Northwestern grad students design partner with Feeding America to tackle food insecurity

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Northwestern grad students design partner with Feeding America to tackle food insecurity

A student presents ideas to Feeding America representatives. NeighbourFood proved to be the most successful of the programs designed in the class.

A student presents ideas to Feeding America representatives. NeighbourFood proved to be the most successful of the programs designed in the class.

(Source: Northwestern)

A student presents ideas to Feeding America representatives. NeighbourFood proved to be the most successful of the programs designed in the class.

(Source: Northwestern)

(Source: Northwestern)

A student presents ideas to Feeding America representatives. NeighbourFood proved to be the most successful of the programs designed in the class.

Wilson Chapman, Web Editor

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Before he took Design 401-3: Service Design, Enes Umur, a McCormick graduate student working with the Segal Design Institute, didn’t really think much about food waste or food rescue. Through this class, he learned about an important issue he was unfamiliar with, and discovered how he could make a difference.

“This is one of the classes I’m super grateful for,” Umur said, “and this partnership is an amazing opportunity for students to immerse themselves in a really different shoe, and get into a really new field which I never knew about before, like the food industry, food waste… and try to leverage our education to create real impact in the world.”

The Service Design class is taught by McCormick Prof. Amy O’Keefe, who heads the Human-Centered Service Design Studio. The winter 2018 edition of the course — which teaches how design methods and operations for can be used by charitable organizations — partnered with Feeding America to look at ways to rescue food from retail to address food insecurity and cut down on waste. Students in the class were split into several groups, each of which designed their own method to address this problem.

Umur’s group outlined an idea for a system called NeighbourFood. The program connects people in food insecure areas to act as delivery people who pick up food about to be thrown out from pantries. Delivery people then bring the rescued food to people who do not have the ability to travel to pantries, such as the disabled, elderly, or low-income.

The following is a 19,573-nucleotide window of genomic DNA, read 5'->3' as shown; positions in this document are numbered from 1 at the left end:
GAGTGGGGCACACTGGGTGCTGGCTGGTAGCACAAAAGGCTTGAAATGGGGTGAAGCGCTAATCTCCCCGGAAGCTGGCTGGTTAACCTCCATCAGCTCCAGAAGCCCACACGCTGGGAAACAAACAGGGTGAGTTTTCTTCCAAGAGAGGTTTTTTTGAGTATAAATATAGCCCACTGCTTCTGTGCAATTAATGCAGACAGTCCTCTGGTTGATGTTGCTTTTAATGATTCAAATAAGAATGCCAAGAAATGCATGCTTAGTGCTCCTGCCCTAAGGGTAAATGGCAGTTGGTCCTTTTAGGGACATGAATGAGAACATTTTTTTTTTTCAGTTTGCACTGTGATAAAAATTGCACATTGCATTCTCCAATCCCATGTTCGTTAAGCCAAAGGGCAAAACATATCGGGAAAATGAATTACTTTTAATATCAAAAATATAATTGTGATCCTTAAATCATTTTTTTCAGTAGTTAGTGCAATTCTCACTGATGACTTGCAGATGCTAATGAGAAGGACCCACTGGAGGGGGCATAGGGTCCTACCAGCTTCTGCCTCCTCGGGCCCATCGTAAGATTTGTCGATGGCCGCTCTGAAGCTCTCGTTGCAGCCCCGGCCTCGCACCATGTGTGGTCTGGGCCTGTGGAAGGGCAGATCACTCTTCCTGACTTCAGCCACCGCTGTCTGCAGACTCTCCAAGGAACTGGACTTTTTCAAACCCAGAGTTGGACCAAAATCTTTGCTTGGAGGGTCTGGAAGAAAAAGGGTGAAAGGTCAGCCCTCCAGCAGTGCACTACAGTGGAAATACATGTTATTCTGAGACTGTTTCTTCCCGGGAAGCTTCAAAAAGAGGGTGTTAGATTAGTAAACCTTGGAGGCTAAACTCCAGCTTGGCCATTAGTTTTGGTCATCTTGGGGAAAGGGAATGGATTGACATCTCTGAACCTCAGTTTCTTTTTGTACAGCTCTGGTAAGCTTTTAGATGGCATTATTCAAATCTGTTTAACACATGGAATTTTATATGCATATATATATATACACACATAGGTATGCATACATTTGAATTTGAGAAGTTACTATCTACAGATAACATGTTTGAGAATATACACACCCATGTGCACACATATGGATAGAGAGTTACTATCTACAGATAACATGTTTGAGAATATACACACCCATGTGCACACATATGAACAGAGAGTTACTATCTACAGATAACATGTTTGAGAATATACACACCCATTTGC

Chris Datsikas, Umur’s classmate, said the group spent a large amount of time working out how to make the service successful. The group visited food pantries and stores, he said, and spoke to workers there to determine the best way to solve the issue. They also worked in collaboration with the innovation team at Feeding America to see what the nonprofit needed.

The class, Datsikas said, and the experience was so fulfilling because it was focused on building up the empathy of students who took it, and fortifying their passion for an issue through a deep dive into it. What was particularly impactful, he added, were his group’s frequent visits to food pantries — where he met many who were stuck in desperate circumstances.

Datsikas said he believed Feeding America — the third-largest nonprofit in the country — also benefited from the partnership because, as young researchers, the students involved helped bring fresh approaches to the issues the nonprofit faces.
“At its core, our program focuses on human centered design,” Datsikas said. “And Feeding America partnered with us to provide a fresh perspective with a new and valuable mindset that they couldn’t have otherwise gotten internally.”

NeighbourFood proved to be the most successful of the programs designed in the class. O’Keefe said the program was one of 12 that received an award last month from the Design Management Institute, an international organization that connects designers to businesses.

O’Keefe added that NeighbourFood set itself apart from the other programs pitched in the class because it ultimately proved to be both the most economical and practical.

The program, she said, is helpful for her students; it allows them to understand how to apply the things they learn behind desks to tangible issues. By giving them the chance to work with longtime professionals, they can better prepare themselves for their future post-graduation.

“It’s really great,” O’Keefe said, “for the students to have the opportunity to engage in real world problems.”

Email: wilsonchapman2021@u.northwestern.edu
Twitter: @wilsonchapman10

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